A policy-definition language and prototype implementation library for policy-based autonomic systems
Anthony, Richard (2006) A policy-definition language and prototype implementation library for policy-based autonomic systems. Proceedings of the 3rd International Conference on Autonomic Computing, June 13-16 2006 Dublin Ireland. Institute of Electrical and Electronics Engineers, Inc., New York, pp. 265-276. ISBN 1424401755Full text not available from this repository.
This paper presents work towards generic policy toolkit support for autonomic computing systems in which the policies themselves can be adapted dynamically and automatically. The work is motivated by three needs: the need for longer-term policy-based adaptation where the policy itself is dynamically adapted to continually maintain or improve its effectiveness despite changing environmental conditions; the need to enable non autonomics-expert practitioners to embed self-managing behaviours with low cost and risk; and the need for adaptive policy mechanisms that are easy to deploy into legacy code.
A policy definition language is presented; designed to permit powerful expression of self-managing behaviours. The language is very flexible through the use of simple yet expressive syntax and semantics, and facilitates a very diverse policy behaviour space through both hierarchical and recursive uses of language elements.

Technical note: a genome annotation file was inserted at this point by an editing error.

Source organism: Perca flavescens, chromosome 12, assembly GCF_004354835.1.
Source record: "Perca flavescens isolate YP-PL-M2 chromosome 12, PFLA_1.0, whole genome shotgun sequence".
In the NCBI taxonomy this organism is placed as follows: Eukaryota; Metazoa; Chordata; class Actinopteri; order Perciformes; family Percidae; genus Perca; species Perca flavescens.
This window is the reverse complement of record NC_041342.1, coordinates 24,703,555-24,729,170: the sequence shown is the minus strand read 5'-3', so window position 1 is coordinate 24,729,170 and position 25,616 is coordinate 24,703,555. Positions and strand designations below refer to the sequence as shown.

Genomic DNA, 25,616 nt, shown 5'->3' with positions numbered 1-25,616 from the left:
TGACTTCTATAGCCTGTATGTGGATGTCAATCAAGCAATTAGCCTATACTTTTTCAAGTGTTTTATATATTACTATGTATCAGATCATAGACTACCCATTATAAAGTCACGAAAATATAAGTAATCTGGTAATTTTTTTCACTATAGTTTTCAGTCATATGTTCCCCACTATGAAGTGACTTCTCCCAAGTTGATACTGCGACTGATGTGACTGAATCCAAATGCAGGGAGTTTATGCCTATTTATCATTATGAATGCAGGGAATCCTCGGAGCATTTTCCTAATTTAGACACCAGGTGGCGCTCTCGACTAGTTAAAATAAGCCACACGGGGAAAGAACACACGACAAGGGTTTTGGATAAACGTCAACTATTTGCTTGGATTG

A prototype library implementation of the policy support mechanisms is described. The library reads and writes policies in well-formed XML script. The implementation extends the state of the art in policy-based autonomics through innovations which include support for multiple policy versions of a given policy type, multiple configuration templates, and meta-policies to dynamically select between policy instances and templates. Most significantly, the scheme supports hot-swapping between policy instances.
To illustrate the feasibility and generalised applicability of these tools, two dissimilar example deployment scenarios are examined. The first is taken from an exploratory implementation of self-managing parallel processing, and is used to demonstrate the simple and efficient use of the tools. The second example demonstrates more-advanced functionality, in the context of an envisioned multi-policy stock trading scheme which is sensitive to environmental volatility
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